However, the Tribunal considered that the operator was underestimating consideration values and overstating how much was paid as a commercial inducement – a doubling of the consideration was thought to be more realistic.

Tribunal’s approach

Taking the 3 stage approach set out above:

  1. The experts agreed a nominal £100 pa alternative use value;
  2. Additional benefits conferred on the operator included a right to keep a mast on the site, electric supply, right to enter other property of the landowner and tenant’s rolling break clause after 5 years. The operator said £400, the landowner said £1300 and the Tribunal ruled £600; and
  3. Adverse effect on landowner was considered by the Tribunal to be caused by the access rights (to the “heart of a private rural estate”) and the loss of amenity caused by likely replacement of the mast for 5G upgrade purposes. This was valued by the Tribunal at £500, although it stated that if rents of nearby properties were negatively affected, this could form the basis of a subsequent compensation claim.

The cumulative consideration was therefore £1200 pa, which seems right when considered against a comparable put in evidence comprising a consensual deal at £2,500 for a similar wooded site on a rural estate. Compensation was awarded for legal and professional fees. The legal fees were allowed in full but a breakdown of the valuer’s fees was required as the landowner was not entitled to be reimbursed for any litigation related expense.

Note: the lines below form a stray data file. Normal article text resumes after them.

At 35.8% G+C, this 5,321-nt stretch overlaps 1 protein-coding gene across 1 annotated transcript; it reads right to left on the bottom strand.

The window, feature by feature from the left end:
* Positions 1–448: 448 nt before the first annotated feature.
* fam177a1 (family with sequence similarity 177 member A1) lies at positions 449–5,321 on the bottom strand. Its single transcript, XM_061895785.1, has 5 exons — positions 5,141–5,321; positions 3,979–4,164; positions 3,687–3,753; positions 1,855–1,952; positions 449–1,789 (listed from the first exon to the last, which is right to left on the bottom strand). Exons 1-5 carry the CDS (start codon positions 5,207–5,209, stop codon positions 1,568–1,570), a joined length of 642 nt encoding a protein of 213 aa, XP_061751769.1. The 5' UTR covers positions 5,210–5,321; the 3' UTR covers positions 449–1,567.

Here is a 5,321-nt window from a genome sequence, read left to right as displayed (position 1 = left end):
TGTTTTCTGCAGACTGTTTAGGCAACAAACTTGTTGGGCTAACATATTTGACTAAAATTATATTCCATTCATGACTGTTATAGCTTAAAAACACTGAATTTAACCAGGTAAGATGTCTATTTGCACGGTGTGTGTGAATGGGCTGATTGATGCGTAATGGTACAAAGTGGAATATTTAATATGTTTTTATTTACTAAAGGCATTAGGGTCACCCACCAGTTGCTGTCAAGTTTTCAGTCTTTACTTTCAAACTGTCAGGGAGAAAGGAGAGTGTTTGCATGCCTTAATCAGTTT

[1] Cornerstone Telecommunications Infrastructure Limited v Compton Beauchamp [2019] EWCA Civ 1755

[2] EE Limited and Hutchison 3G Limited v London Borough of Islington [2019] UKUT 53 (LC)

[3] Vodafone Limited v Hanover Capital Limited [2020] EW Misc 18 (CC)

[4] Cornerstone Telecommunications Infrastructure Limited v London & Quadrant Housing Trust [2020] UKUT 82 (LC)